Presentation is loading. Please wait.

Presentation is loading. Please wait.

Phases of Gastric Secretion

Similar presentations

Presentation on theme: "Phases of Gastric Secretion"— Presentation transcript:

1 Phases of Gastric Secretion

2 Stomach Histology Rugae: Folds in stomach when empty
Gastric pits: Openings for gastric glands Contain cells Surface mucous: Mucus Mucous neck: Mucus Parietal: Hydrochloric acid and intrinsic factor Chief: Pepsinogen Endocrine: Regulatory hormones



5 Hydrochloric Acid Production

6 Movements in Stomach


8 Small Intestine Site of greatest amount of digestion and absorption
Divisions Duodenum Jejunum Ileum: Peyer’s patches or lymph nodules Modifications Circular folds or plicae circulares, villi, lacteal, microvilli Cells of mucosa Absorptive, goblet, granular, endocrine

9 Movement in small intestine:
Mixing: Segmental contraction that occurs in small intestine Secretion: Lubricate, liquefy, digest Digestion: Mechanical and chemical Absorption: Movement from tract into circulation or lymph Elimination: Waste products removed from body

10 Small Intestine Secretions
Mucus Protects against digestive enzymes and stomach acids Digestive enzymes Disaccharidases: Break down disaccharides to monosaccharides Peptidases: Hydrolyze peptide bonds Nucleases: Break down nucleic acids Duodenal glands Stimulated by vagus nerve, secretin, chemical or tactile irritation of duodenal mucosa

11 Duodenum and Pancreas


13 Duodenum Anatomy and Histology

14 Liver Lobes Ducts Major: Left and right Minor: Caudate and quadrate
Common hepatic Cystic From gallbladder Common bile Joins pancreatic duct at hepatopancreatic ampulla



17 Blood and Bile Flow

18 Duct System

19 Gallbladder Bile is stored and concentrated
Stimulated by cholecystokinin and vagal stimulation Dumps into small intestine Production of gallstones possible Drastic dieting with rapid weight loss

20 Pancreas Anatomy Secretions Endocrine Pancreatic juice (exocrine)
Pancreatic islets produce insulin and glucagon Exocrine Acini produce digestive enzymes Regions: Head, body, tail Secretions Pancreatic juice (exocrine) Trypsin Chymotrypsin Carboxypeptidase Pancreatic amylase Pancreatic lipases Enzymes that reduce DNA and ribonucleic acid

21 Bicarbonate Ion Production

22 Gastric hormones:

23 Liver Histology portal triad Figure 24.20a, b

24 3. Architecture of the Hepatic Parenchyma
The hepatic lobule is the structural unit of the liver. Portal vein Bile duct Sinusoids Central vein Liver cells (Hepatocytes) Portal area Hepatic artery

25 …each day around 600 ml of bile is produced…
Bile acid Phospholipids Cholesterol Bilirubin Waste products Electrolytes Mucin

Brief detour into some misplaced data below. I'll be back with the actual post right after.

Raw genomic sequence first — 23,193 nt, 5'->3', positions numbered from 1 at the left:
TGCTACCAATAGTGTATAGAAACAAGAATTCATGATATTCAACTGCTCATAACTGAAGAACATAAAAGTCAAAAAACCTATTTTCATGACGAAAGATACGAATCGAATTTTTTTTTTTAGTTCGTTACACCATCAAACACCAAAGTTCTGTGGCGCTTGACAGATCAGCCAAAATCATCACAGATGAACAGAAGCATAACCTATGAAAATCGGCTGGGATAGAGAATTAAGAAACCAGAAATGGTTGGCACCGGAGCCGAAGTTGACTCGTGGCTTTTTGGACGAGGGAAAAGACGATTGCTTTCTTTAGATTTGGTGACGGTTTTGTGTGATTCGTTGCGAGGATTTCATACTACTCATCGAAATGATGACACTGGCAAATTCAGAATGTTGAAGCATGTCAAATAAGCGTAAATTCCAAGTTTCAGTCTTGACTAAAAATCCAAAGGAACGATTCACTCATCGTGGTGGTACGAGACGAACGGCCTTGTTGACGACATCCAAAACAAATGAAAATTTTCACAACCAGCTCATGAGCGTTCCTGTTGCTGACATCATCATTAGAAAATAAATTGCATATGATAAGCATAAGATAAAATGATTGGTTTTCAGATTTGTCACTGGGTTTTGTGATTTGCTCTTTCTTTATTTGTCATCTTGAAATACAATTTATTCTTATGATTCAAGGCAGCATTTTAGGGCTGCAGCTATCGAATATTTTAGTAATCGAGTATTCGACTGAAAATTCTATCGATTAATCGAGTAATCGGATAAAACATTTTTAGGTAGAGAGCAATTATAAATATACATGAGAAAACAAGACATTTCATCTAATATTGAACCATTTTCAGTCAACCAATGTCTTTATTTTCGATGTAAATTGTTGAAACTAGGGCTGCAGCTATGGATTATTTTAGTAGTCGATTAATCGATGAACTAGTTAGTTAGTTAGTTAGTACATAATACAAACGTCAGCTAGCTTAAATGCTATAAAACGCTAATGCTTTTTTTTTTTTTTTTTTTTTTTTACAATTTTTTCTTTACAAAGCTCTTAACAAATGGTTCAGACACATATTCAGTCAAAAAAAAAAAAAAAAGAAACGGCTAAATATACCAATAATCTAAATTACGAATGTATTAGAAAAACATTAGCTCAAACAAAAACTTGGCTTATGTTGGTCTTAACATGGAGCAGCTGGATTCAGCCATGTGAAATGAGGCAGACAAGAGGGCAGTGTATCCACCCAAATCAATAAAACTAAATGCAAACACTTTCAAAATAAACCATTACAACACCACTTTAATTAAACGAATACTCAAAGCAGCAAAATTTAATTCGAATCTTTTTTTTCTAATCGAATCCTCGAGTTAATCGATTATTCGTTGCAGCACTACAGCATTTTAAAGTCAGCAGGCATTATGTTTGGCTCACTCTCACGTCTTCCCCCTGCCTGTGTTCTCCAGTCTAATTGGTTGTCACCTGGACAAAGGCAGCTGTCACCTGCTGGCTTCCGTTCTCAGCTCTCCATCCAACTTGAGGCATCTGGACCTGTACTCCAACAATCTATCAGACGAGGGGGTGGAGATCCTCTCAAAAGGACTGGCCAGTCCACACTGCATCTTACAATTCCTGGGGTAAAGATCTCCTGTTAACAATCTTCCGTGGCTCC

26 Functions of the Liver Bile production Storage
Salts emulsify fats, contain pigments as bilirubin Storage Glycogen, fat, vitamins, copper and iron; huge blood reservoir of blood (storage); very high lymph flow Nutrient interconversion – Metabolic functions (see next slide) Detoxification Hepatocytes remove ammonia and convert to urea; metabolizes drugs, hormones; has the Cytochrome P-450 enzyme system. Phagocytosis – Cleans the blood Kupffer cells phagocytize worn-out and dying red and white blood cells, some bacteria Synthesis Albumins, fibrinogen, globulins, heparin, clotting factors The liver is the largest gland in the body and performs an astonishingly large number of tasks that impact all body systems. One consequence of this complexity is that hepatic disease has widespread effects on virtually all other organ systems. At the risk of losing sight of the forest by focusing on the trees, I will only briefly mention the vasculare and metabolic functions of the liver. It is a storage of cabohydrate, lipid copper and iron as well as it is able to interconvert nutrients. It detoxificate the bloocd by removing ammonia and converting it to ureal. The vascular functions include formation of lymph and it is part of phagocytic system. The Kupfeer cells phagocytize old blood cells and the liver also syntezise important components of the wound healing. But we have focused on the very first one, the secretory and excretory functions of the liver, because it is the only one that directly affects digestion - the bile production which plays a critical role in the digestion and absorption of dietary lipids. However, the understanding the vascular and metabolic functions of the liver is critical to appreciating the gland as a whole.

27 Liver’s Role in Metabolism
Carbohydrate Metabolism Storage of large amounts of glycogen Conversion of galactose and fructose to glucose Gluconeogenesis Formation of many chemical compounds from intermediate products of carbohydrate metabolism Fat Metabolism Beta-oxidation of fatty acids to supply energy to for other functions in the body Synthesis of cholesterol, phospholipids, and most lipoproteins (and their receptors) Synthesis of fats from proteins and carbohydrates

28 Liver’s Role in Metabolism (cont’d)
Protein Metabolism Deamination of amino acids Formation of urea for removal of ammonia from the body fluids Formation of plasma proteins Interconversion of the various amino acids and synthesis of other compounds from amino acids

29 Exocrine Pancreas – Enzymes